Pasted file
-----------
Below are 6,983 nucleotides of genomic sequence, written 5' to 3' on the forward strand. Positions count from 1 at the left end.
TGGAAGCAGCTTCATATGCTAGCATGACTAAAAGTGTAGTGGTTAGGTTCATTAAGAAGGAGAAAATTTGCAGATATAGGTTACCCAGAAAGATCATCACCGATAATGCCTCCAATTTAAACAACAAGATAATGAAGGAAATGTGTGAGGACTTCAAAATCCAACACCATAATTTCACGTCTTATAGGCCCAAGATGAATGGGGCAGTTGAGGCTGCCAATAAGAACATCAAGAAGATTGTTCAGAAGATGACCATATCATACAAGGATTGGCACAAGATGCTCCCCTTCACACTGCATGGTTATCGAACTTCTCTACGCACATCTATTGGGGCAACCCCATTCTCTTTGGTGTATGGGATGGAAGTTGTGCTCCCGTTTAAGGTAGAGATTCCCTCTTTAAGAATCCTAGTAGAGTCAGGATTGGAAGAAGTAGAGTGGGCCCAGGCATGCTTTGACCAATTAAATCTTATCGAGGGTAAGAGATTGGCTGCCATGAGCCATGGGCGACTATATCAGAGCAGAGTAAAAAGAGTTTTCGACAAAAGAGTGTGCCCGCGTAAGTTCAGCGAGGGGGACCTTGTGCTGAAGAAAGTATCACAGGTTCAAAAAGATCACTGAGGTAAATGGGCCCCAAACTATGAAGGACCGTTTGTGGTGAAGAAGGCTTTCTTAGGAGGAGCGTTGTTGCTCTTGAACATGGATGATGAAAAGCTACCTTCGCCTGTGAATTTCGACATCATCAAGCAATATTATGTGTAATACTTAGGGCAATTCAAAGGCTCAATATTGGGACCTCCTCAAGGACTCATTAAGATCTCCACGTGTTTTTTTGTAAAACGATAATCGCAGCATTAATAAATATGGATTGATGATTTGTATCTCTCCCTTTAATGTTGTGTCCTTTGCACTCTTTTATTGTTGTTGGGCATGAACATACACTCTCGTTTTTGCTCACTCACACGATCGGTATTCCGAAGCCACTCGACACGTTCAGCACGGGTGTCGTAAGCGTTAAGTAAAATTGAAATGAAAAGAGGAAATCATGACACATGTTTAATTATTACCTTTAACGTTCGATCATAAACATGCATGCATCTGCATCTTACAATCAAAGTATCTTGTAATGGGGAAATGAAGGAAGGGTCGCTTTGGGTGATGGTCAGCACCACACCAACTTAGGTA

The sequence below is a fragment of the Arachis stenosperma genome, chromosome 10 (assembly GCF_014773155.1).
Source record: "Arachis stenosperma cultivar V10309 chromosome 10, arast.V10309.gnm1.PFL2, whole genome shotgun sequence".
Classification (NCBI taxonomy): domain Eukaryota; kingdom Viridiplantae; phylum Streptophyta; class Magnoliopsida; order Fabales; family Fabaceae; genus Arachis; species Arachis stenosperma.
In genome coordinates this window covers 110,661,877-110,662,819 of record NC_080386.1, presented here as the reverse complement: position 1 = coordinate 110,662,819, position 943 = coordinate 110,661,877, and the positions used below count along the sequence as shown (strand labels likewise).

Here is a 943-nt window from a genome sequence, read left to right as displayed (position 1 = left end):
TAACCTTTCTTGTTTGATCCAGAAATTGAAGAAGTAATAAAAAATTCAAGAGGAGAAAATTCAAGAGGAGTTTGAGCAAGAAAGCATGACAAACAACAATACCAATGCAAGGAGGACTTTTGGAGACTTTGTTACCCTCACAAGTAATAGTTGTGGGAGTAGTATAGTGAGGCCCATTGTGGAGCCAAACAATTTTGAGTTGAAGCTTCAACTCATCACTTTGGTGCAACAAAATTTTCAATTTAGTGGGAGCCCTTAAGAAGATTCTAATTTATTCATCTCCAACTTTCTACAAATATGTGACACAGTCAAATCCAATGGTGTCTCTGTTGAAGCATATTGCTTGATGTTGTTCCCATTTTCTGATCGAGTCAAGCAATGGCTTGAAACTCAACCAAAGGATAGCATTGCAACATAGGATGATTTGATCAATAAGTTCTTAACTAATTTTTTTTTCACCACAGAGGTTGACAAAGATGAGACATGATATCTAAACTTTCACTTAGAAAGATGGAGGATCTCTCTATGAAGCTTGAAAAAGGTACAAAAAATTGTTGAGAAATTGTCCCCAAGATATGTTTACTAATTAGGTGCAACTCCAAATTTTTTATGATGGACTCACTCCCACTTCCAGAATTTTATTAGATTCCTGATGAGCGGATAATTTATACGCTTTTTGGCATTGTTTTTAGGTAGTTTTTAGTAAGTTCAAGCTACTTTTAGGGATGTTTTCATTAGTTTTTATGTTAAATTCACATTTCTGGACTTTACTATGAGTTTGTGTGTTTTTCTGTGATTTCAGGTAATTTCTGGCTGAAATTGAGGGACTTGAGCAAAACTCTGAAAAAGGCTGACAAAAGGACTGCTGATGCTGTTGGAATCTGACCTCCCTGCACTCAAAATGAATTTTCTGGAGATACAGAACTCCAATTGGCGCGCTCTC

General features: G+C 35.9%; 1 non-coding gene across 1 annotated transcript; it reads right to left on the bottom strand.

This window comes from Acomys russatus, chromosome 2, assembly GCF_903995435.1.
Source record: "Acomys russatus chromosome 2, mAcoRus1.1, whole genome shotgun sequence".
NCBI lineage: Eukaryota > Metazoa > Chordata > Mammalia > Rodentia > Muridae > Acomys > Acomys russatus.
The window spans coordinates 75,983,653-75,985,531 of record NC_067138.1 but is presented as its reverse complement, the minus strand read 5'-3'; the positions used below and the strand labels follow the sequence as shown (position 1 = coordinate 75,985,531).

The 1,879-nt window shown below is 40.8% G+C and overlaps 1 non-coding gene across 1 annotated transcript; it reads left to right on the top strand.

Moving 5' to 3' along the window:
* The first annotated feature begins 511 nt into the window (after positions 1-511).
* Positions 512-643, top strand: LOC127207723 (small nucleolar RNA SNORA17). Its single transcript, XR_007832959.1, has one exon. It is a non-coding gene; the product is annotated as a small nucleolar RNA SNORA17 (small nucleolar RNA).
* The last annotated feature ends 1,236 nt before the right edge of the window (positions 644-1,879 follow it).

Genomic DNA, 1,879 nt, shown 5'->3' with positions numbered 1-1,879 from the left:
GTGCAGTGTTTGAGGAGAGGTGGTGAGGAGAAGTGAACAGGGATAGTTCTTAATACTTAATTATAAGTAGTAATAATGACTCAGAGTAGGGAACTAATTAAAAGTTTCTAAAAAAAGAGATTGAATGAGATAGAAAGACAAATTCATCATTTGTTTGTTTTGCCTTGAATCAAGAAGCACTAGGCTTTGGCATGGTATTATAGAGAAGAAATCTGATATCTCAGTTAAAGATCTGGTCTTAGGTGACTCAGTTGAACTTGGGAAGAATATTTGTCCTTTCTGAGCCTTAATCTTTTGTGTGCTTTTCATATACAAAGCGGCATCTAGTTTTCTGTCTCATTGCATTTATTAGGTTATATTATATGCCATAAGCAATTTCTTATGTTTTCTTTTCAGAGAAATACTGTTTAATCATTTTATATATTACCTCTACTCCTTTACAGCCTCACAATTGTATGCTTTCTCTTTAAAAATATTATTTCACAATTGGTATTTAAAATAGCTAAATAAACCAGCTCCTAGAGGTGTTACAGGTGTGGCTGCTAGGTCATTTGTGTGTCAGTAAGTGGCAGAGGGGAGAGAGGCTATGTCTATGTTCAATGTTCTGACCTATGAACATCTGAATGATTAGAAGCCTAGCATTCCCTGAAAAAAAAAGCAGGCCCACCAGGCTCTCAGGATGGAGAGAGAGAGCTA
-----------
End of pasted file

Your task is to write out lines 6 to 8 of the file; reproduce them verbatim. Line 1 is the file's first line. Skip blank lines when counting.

In genome coordinates this window covers 110,661,877-110,662,819 of record NC_080386.1, presented here as the reverse complement: position 1 = coordinate 110,662,819, position 943 = coordinate 110,661,877, and the positions used below count along the sequence as shown (strand labels likewise).

Here is a 943-nt window from a genome sequence, read left to right as displayed (position 1 = left end):
TAACCTTTCTTGTTTGATCCAGAAATTGAAGAAGTAATAAAAAATTCAAGAGGAGAAAATTCAAGAGGAGTTTGAGCAAGAAAGCATGACAAACAACAATACCAATGCAAGGAGGACTTTTGGAGACTTTGTTACCCTCACAAGTAATAGTTGTGGGAGTAGTATAGTGAGGCCCATTGTGGAGCCAAACAATTTTGAGTTGAAGCTTCAACTCATCACTTTGGTGCAACAAAATTTTCAATTTAGTGGGAGCCCTTAAGAAGATTCTAATTTATTCATCTCCAACTTTCTACAAATATGTGACACAGTCAAATCCAATGGTGTCTCTGTTGAAGCATATTGCTTGATGTTGTTCCCATTTTCTGATCGAGTCAAGCAATGGCTTGAAACTCAACCAAAGGATAGCATTGCAACATAGGATGATTTGATCAATAAGTTCTTAACTAATTTTTTTTTCACCACAGAGGTTGACAAAGATGAGACATGATATCTAAACTTTCACTTAGAAAGATGGAGGATCTCTCTATGAAGCTTGAAAAAGGTACAAAAAATTGTTGAGAAATTGTCCCCAAGATATGTTTACTAATTAGGTGCAACTCCAAATTTTTTATGATGGACTCACTCCCACTTCCAGAATTTTATTAGATTCCTGATGAGCGGATAATTTATACGCTTTTTGGCATTGTTTTTAGGTAGTTTTTAGTAAGTTCAAGCTACTTTTAGGGATGTTTTCATTAGTTTTTATGTTAAATTCACATTTCTGGACTTTACTATGAGTTTGTGTGTTTTTCTGTGATTTCAGGTAATTTCTGGCTGAAATTGAGGGACTTGAGCAAAACTCTGAAAAAGGCTGACAAAAGGACTGCTGATGCTGTTGGAATCTGACCTCCCTGCACTCAAAATGAATTTTCTGGAGATACAGAACTCCAATTGGCGCGCTCTC